Stephanie  Campbell
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Over the past few weeks, and in the weeks coming up, we are exploring this question. We have been reading the stories of what others said about him, what God said about him, and what he said about himself. We have seen the growing storm as he stood firm and certain in his power and purpose, facing down those who would try to make him toe the line and follow their rules. Jesus wasn’t here to follow the rules. What was he here to do? Who is this Jesus?

Some called him the Messiah, the one who Israel had been waiting to arrive for generations. John called him the Lamb of God who would take away the sin of the world. After he was baptized God said, “This is my son, the Beloved, with whom I am well please.” Who is this Jesus?

The leaders of the Temple in Jerusalem wanted Jesus to toe the line. “Who does he think he is” they wondered over and over and over again as he went where no good Jewish boy would go, taught a curriculum that hadn’t been approved, and claimed the power to forgive sins. Who is This Jesus?

Faced with a set of laws, the Rabbinic laws, which had come not from God but from the teachers and leaders of the Temple itself, Jesus refused to step in line. He declared himself “Lord of the Sabbath” and reminded them of the restorative, healing intention of the original Sabbath laws. He proclaimed that “The Sabbath was made for man, not man for the Sabbath." Finally, in a synagogue, on the Sabbath, in front of the assembled crowd, Jesus went ahead and healed a man with a withered hand because it was the loving thing to do. He had come to do something new for you and me.  Who is this Jesus?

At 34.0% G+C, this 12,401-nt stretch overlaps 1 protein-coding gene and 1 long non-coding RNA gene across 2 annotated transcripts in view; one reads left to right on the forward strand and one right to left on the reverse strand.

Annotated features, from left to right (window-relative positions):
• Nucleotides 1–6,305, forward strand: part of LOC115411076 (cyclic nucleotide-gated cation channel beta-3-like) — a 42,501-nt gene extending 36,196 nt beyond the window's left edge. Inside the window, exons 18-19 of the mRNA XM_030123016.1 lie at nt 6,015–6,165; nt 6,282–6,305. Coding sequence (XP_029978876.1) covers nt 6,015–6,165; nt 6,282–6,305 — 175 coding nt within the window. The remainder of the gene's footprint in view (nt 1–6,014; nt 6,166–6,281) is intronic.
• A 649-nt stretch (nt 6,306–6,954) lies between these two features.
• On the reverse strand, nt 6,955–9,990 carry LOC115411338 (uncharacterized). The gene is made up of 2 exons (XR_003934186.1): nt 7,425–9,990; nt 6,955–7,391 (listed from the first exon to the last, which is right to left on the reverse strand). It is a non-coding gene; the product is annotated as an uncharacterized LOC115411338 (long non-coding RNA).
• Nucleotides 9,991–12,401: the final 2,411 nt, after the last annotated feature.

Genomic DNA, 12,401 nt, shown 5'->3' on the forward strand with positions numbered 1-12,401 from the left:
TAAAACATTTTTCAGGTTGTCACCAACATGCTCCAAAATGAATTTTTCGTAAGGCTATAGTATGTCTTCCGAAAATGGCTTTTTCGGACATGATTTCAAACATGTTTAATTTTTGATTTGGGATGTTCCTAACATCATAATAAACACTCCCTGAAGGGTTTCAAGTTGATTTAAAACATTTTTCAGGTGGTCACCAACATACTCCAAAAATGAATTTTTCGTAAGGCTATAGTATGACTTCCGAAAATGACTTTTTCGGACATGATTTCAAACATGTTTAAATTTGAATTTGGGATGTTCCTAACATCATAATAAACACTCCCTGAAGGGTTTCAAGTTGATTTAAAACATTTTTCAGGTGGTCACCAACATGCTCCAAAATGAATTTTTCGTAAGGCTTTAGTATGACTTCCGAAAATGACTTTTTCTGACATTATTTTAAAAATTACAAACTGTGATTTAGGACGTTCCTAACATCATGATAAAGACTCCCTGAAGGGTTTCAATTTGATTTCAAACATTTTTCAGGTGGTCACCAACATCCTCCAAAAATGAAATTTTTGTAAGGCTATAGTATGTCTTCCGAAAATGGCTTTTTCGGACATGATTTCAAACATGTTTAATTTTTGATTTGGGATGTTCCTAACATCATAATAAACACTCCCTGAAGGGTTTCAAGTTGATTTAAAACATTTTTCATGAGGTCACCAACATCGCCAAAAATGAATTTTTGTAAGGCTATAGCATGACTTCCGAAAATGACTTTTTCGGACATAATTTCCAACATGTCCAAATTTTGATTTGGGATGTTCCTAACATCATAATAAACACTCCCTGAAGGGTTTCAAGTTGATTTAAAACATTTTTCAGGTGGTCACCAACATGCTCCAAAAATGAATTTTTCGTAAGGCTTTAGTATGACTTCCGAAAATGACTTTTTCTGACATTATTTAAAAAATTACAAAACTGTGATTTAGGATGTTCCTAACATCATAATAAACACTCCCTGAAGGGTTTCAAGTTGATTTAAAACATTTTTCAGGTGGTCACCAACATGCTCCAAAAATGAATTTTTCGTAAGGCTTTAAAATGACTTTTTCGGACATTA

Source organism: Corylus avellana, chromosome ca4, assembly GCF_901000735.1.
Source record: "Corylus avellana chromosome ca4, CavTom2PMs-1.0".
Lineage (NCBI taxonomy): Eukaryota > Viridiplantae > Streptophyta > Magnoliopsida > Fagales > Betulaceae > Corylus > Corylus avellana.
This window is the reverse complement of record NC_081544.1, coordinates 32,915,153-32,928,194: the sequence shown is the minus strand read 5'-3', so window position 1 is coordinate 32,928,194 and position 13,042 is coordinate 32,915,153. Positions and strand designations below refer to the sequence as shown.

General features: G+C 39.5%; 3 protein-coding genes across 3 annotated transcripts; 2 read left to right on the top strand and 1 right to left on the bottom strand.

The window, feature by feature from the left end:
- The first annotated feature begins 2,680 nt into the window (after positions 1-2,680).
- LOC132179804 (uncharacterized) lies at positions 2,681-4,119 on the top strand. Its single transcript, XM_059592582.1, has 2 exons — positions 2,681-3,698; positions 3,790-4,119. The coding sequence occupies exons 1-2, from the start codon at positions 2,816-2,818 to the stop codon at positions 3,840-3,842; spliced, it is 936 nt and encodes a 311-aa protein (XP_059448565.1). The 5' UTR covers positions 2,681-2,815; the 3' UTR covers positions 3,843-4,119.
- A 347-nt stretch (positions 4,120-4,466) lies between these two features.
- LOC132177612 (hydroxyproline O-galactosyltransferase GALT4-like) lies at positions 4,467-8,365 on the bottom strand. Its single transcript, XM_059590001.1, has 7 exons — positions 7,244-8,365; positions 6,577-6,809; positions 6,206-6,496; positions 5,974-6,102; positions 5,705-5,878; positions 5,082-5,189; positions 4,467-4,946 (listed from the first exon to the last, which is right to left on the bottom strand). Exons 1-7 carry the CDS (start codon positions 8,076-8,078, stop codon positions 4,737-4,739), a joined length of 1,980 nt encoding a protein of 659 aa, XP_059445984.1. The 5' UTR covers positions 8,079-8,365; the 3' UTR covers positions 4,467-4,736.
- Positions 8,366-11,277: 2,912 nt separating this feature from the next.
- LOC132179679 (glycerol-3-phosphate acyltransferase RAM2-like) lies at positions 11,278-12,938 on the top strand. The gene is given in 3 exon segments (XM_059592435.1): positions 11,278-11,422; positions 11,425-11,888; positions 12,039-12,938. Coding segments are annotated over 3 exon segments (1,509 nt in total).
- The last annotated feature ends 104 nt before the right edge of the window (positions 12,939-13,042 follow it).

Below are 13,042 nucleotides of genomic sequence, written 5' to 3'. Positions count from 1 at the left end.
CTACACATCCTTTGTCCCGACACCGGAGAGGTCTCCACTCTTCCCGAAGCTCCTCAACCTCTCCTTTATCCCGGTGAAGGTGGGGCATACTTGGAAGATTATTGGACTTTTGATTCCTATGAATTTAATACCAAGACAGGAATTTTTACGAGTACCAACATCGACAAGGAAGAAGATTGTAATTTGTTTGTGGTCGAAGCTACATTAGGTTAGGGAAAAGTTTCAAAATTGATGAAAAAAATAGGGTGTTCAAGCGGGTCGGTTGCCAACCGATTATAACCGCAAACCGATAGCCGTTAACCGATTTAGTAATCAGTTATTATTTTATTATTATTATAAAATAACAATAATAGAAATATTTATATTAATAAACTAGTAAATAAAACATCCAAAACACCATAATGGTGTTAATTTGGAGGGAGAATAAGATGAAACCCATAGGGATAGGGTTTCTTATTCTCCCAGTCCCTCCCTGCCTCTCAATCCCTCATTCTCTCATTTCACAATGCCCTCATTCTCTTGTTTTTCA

Who is he? He is the one who, faced with pressure from both the Temple and the Romans, chose to do what he believed God was calling him to do. He died trusting God to make good of his death. After his resurrection, the stories told by those who encountered him, and the power of their message of hope rippled out across the land. The stories were told and retold, despite the possibility of death at the hands of an angry Roman Empire, and are retold to this day. The Temple in Jerusalem was torn down, Rome fell, and the hills of Rome are now adorned with crosses as the message of Love, forgiveness, healing, and hope continues to call out to any who will hear.

You may not follow Jesus—but it is worth finding out what was up with that guy. You may not believe in him as the Son of God, but what the heck has driven and empowered the stories of his followers centuries after they stopped telling them. This is a man who welcomed questions, who was happy to hang out with the so-called undesirables, and who changed the lives of those who sought him. Jesus of Nazareth—who the heck is he?  Join us in the coming weeks as we explore more of the stories about this itinerant preacher.  Bring your questions. Bring your doubts. Let the man and the people around him speak to you. Make up your own mind. Come and see for yourself.